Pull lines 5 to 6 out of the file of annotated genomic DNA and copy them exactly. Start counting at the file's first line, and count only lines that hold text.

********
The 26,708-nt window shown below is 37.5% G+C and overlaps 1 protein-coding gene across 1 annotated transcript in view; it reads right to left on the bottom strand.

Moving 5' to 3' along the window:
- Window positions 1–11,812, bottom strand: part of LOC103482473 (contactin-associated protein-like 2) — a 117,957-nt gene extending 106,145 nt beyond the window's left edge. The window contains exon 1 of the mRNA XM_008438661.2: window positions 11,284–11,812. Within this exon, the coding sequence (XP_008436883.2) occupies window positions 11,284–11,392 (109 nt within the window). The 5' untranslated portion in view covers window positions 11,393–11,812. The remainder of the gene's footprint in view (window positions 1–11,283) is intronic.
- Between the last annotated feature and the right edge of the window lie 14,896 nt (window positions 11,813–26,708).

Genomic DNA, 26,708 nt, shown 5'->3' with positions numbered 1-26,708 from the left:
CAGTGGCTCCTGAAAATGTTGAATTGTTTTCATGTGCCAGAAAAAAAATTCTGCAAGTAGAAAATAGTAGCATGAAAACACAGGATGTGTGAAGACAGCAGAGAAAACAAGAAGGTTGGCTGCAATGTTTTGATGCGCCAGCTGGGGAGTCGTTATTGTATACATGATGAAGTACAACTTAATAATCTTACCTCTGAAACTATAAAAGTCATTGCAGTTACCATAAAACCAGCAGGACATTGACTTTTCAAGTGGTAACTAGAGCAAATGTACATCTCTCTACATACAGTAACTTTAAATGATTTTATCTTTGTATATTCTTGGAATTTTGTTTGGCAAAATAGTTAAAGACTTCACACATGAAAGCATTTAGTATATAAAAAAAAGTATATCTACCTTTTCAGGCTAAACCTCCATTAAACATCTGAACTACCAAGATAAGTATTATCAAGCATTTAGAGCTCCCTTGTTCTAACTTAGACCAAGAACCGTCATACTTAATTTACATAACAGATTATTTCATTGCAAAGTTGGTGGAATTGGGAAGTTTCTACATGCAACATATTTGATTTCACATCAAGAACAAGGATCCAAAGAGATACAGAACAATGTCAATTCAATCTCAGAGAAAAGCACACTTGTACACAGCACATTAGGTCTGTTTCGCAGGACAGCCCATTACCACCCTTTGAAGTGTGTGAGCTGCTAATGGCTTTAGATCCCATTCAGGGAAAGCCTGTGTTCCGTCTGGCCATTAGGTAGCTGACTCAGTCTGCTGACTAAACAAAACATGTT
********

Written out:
Genomic DNA, 26,708 nt, shown 5'->3' with positions numbered 1-26,708 from the left:
CAGTGGCTCCTGAAAATGTTGAATTGTTTTCATGTGCCAGAAAAAAAATTCTGCAAGTAGAAAATAGTAGCATGAAAACACAGGATGTGTGAAGACAGCAGAGAAAACAAGAAGGTTGGCTGCAATGTTTTGATGCGCCAGCTGGGGAGTCGTTATTGTATACATGATGAAGTACAACTTAATAATCTTACCTCTGAAACTATAAAAGTCATTGCAGTTACCATAAAACCAGCAGGACATTGACTTTTCAAGTGGTAACTAGAGCAAATGTACATCTCTCTACATACAGTAACTTTAAATGATTTTATCTTTGTATATTCTTGGAATTTTGTTTGGCAAAATAGTTAAAGACTTCACACATGAAAGCATTTAGTATATAAAAAAAAGTATATCTACCTTTTCAGGCTAAACCTCCATTAAACATCTGAACTACCAAGATAAGTATTATCAAGCATTTAGAGCTCCCTTGTTCTAACTTAGACCAAGAACCGTCATACTTAATTTACATAACAGATTATTTCATTGCAAAGTTGGTGGAATTGGGAAGTTTCTACATGCAACATATTTGATTTCACATCAAGAACAAGGATCCAAAGAGATACAGAACAATGTCAATTCAATCTCAGAGAAAAGCACACTTGTACACAGCACATTAGGTCTGTTTCGCAGGACAGCCCATTACCACCCTTTGAAGTGTGTGAGCTGCTAATGGCTTTAGATCCCATTCAGGGAAAGCCTGTGTTCCGTCTGGCCATTAGGTAGCTGACTCAGTCTGCTGACTAAACAAAACATGTT